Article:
After around 8 years working primarily on MacOS, I still switch up how I organize my digital workspace and life. This post will be a small curation of little tips and tricks that I use when working within Apple’s ecosystem.
This is a pretty standard but great setup that I use often. A lot of it is derived from the default Apple preferences. First off, here’s an obligatory picture of my desktop.
As you can see, its super basic desktop, but pretty clean. I have a hidden dock with the apps I use most primarily, a menu bar with very few icons, and a nice color scheme that automatically switches from light to dark based on the time of the day. I can’t really ask more for aesthetics.
One more thing you can see in the desktop screenshot is the menu bar. Normally, there’s a lot more that is shown in the menu bar. By default, you can reorder it, but you can’t hide it. I found a really nice app called Vanilla that lets you hide the certain apps. You can then re-expand it by clicking the arrow.
Because I barely use the menu bar unless it’s for getting certain information, I only leave a few icons visible at all time. This helps decrease the clutter from all the menu icons of the apps that are running in the background, that I don’t care about.
Sometimes, I’ll switch my setup to always encompass a dark mode no matter what. This means setting the mac theme to dark mode, setting all the highlight colors to graphite, and changing the wallpapers to black. My favorite dark wallpaper collection is from Jean-Marc Denis, part of his BLACK series.
Hiding Desktop Files
Even with files in my
Desktop folder, no icons show up on my desktop. I did this by running the command
$ defaults write com.apple.finder CreateDesktop false; killall Finder
in terminal. This basically hides any icon from showing on the desktop (until you re-enable it). This keeps the “home page” of your laptop always clean, and the
Desktop folder still a usable directory to store any files.
I like to make my trackpad and mouse speed fast, so that I have to move my fingers less (I’m lazy). This takes a while to get used to, but really helps when trying to navigate around quickly. Namely, I don’t have to lift my finger up again after it’s fully extended.
One of the most convenient features of the mac trackpad is the ability to highlight with 3 fingers. By setting all the default gestures to 4 fingers, you can enable this feature.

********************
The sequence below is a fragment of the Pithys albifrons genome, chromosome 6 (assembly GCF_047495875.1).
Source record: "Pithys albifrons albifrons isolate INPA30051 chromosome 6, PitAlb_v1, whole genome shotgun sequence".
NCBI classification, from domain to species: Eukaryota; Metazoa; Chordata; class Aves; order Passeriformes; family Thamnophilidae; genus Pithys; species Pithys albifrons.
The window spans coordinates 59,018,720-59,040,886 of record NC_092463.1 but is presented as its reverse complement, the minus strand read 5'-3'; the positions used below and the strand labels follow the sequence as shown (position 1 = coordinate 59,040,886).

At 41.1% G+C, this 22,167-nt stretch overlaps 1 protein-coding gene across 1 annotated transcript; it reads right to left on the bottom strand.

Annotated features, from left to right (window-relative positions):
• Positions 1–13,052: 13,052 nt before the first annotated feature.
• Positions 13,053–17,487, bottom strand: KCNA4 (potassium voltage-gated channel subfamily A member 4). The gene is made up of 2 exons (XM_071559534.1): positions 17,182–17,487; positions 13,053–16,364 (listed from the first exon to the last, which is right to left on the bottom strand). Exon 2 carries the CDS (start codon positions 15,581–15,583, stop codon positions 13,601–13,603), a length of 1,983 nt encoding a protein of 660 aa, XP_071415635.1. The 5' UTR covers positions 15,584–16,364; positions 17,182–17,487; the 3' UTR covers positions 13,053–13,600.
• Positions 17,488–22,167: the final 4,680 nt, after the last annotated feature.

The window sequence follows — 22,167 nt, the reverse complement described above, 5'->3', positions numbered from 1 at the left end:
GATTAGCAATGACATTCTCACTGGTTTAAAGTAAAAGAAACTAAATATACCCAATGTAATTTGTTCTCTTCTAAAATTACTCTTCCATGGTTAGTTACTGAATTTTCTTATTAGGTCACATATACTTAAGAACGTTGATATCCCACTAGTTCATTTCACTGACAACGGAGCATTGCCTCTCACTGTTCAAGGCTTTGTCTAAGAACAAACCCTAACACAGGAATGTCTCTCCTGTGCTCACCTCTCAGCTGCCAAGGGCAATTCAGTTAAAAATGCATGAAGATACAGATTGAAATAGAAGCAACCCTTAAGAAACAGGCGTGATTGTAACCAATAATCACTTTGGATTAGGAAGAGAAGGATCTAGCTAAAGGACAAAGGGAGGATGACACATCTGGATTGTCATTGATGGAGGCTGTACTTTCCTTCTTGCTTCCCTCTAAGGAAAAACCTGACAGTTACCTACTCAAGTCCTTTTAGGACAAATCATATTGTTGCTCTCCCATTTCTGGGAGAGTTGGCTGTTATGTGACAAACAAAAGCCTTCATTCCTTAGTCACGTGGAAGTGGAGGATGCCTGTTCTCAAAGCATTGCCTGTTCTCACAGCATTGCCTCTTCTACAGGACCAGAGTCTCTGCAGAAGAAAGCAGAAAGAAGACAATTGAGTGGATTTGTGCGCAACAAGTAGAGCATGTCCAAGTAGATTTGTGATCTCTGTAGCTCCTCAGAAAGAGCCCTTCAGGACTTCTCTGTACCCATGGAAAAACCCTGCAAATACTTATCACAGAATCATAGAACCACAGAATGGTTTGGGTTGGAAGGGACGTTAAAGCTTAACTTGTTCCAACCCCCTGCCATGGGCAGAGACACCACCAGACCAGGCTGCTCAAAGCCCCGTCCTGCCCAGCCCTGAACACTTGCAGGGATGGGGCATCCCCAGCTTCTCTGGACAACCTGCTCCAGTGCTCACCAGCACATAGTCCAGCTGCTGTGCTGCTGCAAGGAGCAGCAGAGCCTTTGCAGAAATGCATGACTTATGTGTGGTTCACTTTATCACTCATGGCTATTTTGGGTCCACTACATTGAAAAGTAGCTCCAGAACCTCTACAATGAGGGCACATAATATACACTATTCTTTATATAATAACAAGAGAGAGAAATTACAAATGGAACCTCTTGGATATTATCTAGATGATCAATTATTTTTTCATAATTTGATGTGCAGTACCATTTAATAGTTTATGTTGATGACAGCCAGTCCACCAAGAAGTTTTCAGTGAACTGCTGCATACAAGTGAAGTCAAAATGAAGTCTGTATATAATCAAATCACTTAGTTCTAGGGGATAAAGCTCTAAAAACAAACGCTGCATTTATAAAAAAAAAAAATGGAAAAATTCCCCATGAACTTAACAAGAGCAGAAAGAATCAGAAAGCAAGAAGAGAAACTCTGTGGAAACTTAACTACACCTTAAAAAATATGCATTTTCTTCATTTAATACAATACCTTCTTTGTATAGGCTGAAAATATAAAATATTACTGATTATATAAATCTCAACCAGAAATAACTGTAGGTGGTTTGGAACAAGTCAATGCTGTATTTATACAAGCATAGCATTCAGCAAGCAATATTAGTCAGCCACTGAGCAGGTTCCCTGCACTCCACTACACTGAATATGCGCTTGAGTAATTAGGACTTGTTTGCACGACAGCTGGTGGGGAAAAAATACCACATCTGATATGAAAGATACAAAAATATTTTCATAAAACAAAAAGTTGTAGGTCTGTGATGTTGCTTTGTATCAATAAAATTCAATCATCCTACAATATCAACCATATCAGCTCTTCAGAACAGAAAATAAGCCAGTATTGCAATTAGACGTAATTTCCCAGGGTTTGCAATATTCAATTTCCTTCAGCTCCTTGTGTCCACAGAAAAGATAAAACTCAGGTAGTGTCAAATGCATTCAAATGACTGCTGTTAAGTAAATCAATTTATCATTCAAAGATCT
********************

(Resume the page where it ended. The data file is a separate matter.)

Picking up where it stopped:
System Preferences > Accessibility > Pointer Control > Trackpad Options, there is a checkbox to enable this feature.
I tend to delete a lot of the code I write by pressing and holding the delete key. However, the default setting for Apple makes this take a long time, as it happens very slowly. In addition, there is a long delay from holding down the button to when it actually begins to start deleting. I fixed both of these issues in System Preferences to reduce the lag.
For my Finder windows, I found it really cluttered to have folders in the sidebar which I never used, such as “Connected servers.” If I’m never using them, why should it always be there?
I removed any folder that I didn’t use regularly from my sidebar, accessed by
Finder > Preferences > Sidebar.
This eliminates all the unnecessary folders that I never access anyways, thereby making it a cleaner environment for me to work in.
Another tweak I’ve made for Finder is changing the behavior of file sorting, and the scope of the search works.
Finder > Preferences > Advanced, I selected all folders to stay at the top of the directory. This helps because sometimes I know that I need to go through a few more directories to get a to a specific location, and I don’t want to have to scroll through the current directory to look for the folder that I have to enter. This way, the folder is always on the top, making it much quicker for me to navigate.
The other change here is the search directory. Surprisingly, ‘the current folder’ is not the default option when searching in the Finder window, which can be extremely frustrating. Changing it This makes the search much quicker for a specific file which you think is somewhere close.
Hot corners can be super annoying if accidentally triggered. However, they have become an integral part of my workflow, and I find them really convenient.
Top Left: I use the desktop shortcut to hide all windows and look at my desktop. I do this when trying to open a Finder window without a lot of windows behind it.
Top Right: I use this corner for my notifications, so I can quickly look at the messages I’m getting. I chose this corner because it is the same as the actual notification menu, but using a hotcorner, I don’t have to actually click the icon.
Bottom Left: I use this corner to put my display to sleep quickly. This is convenient when I need to get up to quickly grab water, but I don’t want to close my laptop.
Bottom Right: This corner activates the screensaver, so I use this when I am going to be away a while. I also find myself using this a lot in coffee shops to show that the screen is still active, while still locking the computer.
Screenshots are an invisible part of my workflow - I don’t want them cluttering my desktop, or random files popping up months later. That’s why I downloaded Xnip, because it allows me to copy the file directly. However, if you prefer the macOS screenshot system, you can actually have the file copied to your clipboard and not saved. This saves a lot of time when you only need to quickly send it to somebody.